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This is a question I am asked frequently. It’s a good question, too: “Why are the Homes becoming Psychiatric Residential Treatment Facilities?”
The primary reason is because becoming licensed as Psychiatric Residential Treatment Facilities is the next step in our long history of providing the most appropriate care for Louisiana’s children with the deepest emotional and behavioral needs. This transition allows us to continue doing and improving our work of ministry.
Let me share a passage written by Rev. Harry E. Ezell, the gentleman who served as Superintendent of the Methodist Children’s Home in Ruston from 1960 to 1973. He clearly saw today from his view forward in 1971.
“During the decade of the 1960’s, the Home sought to respond to the changing needs of a changing society. In an apparently increasingly unstable society, in which the incidence of many human ills, particularly mental illness, has skyrocketed, boys and girls in need of our care have also been generally more disturbed. It has been necessary to seek to offer a broader range of services to help meet these needs. A higher level of professional training, from House Parent staff through all levels of “professional staff” has become mandatory. Closer cooperation and coordination between various agencies offering services to youth has become a necessity.”
From “The Methodist Children’s Home: A Brief History”, March 19, 1971, by Harry E. Ezell
Forty-one years ago, people in the child welfare field were not generally thinking of systems of care. But Rev. Ezell was. He wrote, “closer cooperation and coordination between various agencies offering services to youth has become a necessity.” Today, we call that Louisiana’s Coordinated System of Care.
Forty-one years ago, most children’s homes were struggling to justify their existence after the orphanage era ended. Harry Ezell had long let go of our orphanage past and was already transitioning Methodist Children’s Home into a center to address the needs of traumatized children. He understood the insidious nature of early childhood trauma and the necessity of addressing its consequences on children and adolescents.
In 1973 Mr. Terrel DeVille became Superintendent of Louisiana Methodist Children’s Home and for the next 38 years, the Home in Ruston continued pushing forward, added resources, trained staff, developed treatment skills, expanded across the state and created some of Louisiana’s most intensive treatment programs for children and adolescents. Under Mr. DeVille’s leadership, Methodist Children’s Home in Ruston grew from a single site into a multi-service agency which now provides care for children and families across Louisiana. We have a broad footprint. Now we are building the muscles to care for children whose needs are the most difficult to meet.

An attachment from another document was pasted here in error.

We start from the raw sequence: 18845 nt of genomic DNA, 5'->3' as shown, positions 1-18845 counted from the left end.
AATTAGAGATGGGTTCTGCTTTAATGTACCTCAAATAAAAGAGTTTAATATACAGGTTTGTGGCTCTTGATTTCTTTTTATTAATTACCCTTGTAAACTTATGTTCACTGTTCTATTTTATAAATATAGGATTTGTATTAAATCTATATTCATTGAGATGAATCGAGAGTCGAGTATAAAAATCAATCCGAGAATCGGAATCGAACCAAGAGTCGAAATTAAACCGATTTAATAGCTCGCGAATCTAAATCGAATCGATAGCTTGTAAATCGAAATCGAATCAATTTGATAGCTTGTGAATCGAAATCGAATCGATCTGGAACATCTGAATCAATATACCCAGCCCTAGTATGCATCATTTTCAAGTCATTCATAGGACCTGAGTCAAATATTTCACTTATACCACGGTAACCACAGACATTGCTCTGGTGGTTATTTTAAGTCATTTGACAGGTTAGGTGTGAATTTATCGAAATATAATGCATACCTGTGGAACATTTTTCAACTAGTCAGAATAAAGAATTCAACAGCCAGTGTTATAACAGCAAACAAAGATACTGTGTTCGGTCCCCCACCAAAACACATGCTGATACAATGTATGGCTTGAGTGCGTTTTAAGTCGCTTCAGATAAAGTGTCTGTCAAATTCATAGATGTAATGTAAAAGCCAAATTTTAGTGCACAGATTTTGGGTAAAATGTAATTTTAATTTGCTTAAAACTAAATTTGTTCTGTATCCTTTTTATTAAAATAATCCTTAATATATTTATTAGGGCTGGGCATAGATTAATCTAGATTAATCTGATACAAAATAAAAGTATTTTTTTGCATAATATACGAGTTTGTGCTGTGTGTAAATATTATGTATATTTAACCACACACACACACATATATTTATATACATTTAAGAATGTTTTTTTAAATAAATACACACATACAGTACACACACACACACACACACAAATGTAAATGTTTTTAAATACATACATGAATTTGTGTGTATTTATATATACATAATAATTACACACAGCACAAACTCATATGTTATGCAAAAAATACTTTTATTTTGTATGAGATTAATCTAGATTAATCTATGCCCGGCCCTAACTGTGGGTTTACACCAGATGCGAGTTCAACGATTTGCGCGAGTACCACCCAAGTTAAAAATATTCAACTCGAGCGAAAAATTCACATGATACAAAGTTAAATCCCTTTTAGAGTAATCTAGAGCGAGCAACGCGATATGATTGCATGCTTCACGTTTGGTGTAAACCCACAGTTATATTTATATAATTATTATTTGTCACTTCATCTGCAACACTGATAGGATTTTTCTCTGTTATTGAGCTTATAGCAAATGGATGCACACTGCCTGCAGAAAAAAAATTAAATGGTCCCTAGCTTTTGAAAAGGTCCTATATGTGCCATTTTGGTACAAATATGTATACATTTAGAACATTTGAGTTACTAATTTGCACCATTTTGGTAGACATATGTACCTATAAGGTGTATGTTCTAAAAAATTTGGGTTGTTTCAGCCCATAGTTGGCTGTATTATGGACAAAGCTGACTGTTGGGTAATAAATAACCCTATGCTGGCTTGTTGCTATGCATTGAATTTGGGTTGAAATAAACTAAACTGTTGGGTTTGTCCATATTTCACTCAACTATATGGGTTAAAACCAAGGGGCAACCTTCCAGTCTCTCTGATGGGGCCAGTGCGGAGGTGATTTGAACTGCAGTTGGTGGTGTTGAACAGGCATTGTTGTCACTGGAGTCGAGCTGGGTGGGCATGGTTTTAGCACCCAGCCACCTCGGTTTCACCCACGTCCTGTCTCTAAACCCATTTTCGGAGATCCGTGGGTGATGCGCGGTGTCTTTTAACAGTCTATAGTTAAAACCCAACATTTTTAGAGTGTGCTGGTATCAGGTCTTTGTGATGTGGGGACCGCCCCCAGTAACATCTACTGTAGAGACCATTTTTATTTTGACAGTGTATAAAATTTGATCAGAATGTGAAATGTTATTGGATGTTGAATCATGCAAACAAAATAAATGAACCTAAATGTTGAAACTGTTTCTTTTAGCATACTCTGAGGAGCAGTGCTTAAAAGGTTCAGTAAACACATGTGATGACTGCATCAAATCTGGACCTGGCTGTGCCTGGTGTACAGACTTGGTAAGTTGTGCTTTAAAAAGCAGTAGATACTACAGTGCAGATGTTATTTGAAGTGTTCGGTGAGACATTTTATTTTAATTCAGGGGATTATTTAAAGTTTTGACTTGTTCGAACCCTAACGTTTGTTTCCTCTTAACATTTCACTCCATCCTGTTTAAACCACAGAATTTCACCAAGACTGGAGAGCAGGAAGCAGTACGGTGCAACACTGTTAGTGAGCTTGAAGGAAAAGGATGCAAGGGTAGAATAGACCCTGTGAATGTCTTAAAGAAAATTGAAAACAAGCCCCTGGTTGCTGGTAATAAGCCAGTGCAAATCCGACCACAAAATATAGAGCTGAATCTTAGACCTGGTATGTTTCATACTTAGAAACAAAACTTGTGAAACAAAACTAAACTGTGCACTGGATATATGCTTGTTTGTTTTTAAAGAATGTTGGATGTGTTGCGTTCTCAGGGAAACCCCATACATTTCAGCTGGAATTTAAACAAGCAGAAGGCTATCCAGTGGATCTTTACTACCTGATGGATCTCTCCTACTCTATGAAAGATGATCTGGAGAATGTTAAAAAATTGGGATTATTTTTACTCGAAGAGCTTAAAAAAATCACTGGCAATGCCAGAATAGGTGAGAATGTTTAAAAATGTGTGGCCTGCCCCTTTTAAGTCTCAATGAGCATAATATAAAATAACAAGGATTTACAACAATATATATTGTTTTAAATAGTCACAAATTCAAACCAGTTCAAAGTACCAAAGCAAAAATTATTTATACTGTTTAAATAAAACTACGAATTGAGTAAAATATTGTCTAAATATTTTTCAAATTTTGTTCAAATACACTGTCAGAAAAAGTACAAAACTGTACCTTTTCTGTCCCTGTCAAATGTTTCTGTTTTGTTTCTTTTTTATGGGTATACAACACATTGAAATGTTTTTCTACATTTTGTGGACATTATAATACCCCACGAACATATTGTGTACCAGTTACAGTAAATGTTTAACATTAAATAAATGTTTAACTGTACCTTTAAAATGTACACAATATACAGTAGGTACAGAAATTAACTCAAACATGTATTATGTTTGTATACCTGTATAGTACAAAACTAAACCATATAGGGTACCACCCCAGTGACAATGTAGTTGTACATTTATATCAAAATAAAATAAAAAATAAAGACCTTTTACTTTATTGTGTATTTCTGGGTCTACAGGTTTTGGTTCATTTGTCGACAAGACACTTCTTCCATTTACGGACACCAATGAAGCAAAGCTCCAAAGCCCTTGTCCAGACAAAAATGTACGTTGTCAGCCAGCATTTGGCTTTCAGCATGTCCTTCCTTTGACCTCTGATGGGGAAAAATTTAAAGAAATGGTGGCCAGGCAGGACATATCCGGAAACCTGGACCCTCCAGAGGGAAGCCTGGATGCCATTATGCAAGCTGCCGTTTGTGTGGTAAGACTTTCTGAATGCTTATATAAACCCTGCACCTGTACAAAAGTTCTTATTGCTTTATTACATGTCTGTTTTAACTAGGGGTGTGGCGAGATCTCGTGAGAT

During 2012 our three residential centers, Louisiana Methodist Children’s Home in Ruston, Methodist Children’s Home of Southwest Louisiana in Sulphur and Methodist Home for Children of Greater New Orleans, are becoming licensed as Psychiatric Residential Treatment Facilities. We are doing this so we can continue to intensify our ministry to children and families. What our former Superintendent, Rev. Harry Ezell, wrote in 1971 holds true today, “In an apparently increasingly unstable society, in which the incidence of many human ills, particularly mental illness, has skyrocketed, boys and girls in need of our care have also been generally more disturbed.”
I’ll end with this: the next sentence Rev. Ezell wrote after he wrote the paragraph above was, “These factors, along with the constantly rising costs of living, have greatly increased necessary costs.” After investing more than $1,000,000 to transition our three residential centers to Louisiana’s new psychiatric residential treatment facility licensure, we can report, Rev. Ezell had two powerful gifts. He could clearly state the obvious and he could see into the future.
We could not have taken this next step in our ministry without the strong support of those who love children and who support ministry to them. Thank you!